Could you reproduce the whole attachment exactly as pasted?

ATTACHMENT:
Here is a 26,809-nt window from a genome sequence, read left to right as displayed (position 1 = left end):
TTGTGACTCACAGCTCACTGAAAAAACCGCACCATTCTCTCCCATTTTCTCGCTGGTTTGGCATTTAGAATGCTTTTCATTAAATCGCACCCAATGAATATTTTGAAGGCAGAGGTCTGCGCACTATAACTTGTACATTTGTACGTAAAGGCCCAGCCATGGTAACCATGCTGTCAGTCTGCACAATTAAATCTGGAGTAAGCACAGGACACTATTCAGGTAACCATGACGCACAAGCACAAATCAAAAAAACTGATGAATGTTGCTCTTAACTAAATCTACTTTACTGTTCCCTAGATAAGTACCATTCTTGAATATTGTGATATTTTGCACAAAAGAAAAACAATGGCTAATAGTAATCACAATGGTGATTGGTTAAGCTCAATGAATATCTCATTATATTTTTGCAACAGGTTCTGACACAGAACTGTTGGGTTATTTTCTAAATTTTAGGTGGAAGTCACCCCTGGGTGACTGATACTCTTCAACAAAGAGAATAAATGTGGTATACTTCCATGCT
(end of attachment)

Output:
Here is a 26,809-nt window from a genome sequence, read left to right as displayed (position 1 = left end):
TTGTGACTCACAGCTCACTGAAAAAACCGCACCATTCTCTCCCATTTTCTCGCTGGTTTGGCATTTAGAATGCTTTTCATTAAATCGCACCCAATGAATATTTTGAAGGCAGAGGTCTGCGCACTATAACTTGTACATTTGTACGTAAAGGCCCAGCCATGGTAACCATGCTGTCAGTCTGCACAATTAAATCTGGAGTAAGCACAGGACACTATTCAGGTAACCATGACGCACAAGCACAAATCAAAAAAACTGATGAATGTTGCTCTTAACTAAATCTACTTTACTGTTCCCTAGATAAGTACCATTCTTGAATATTGTGATATTTTGCACAAAAGAAAAACAATGGCTAATAGTAATCACAATGGTGATTGGTTAAGCTCAATGAATATCTCATTATATTTTTGCAACAGGTTCTGACACAGAACTGTTGGGTTATTTTCTAAATTTTAGGTGGAAGTCACCCCTGGGTGACTGATACTCTTCAACAAAGAGAATAAATGTGGTATACTTCCATGCT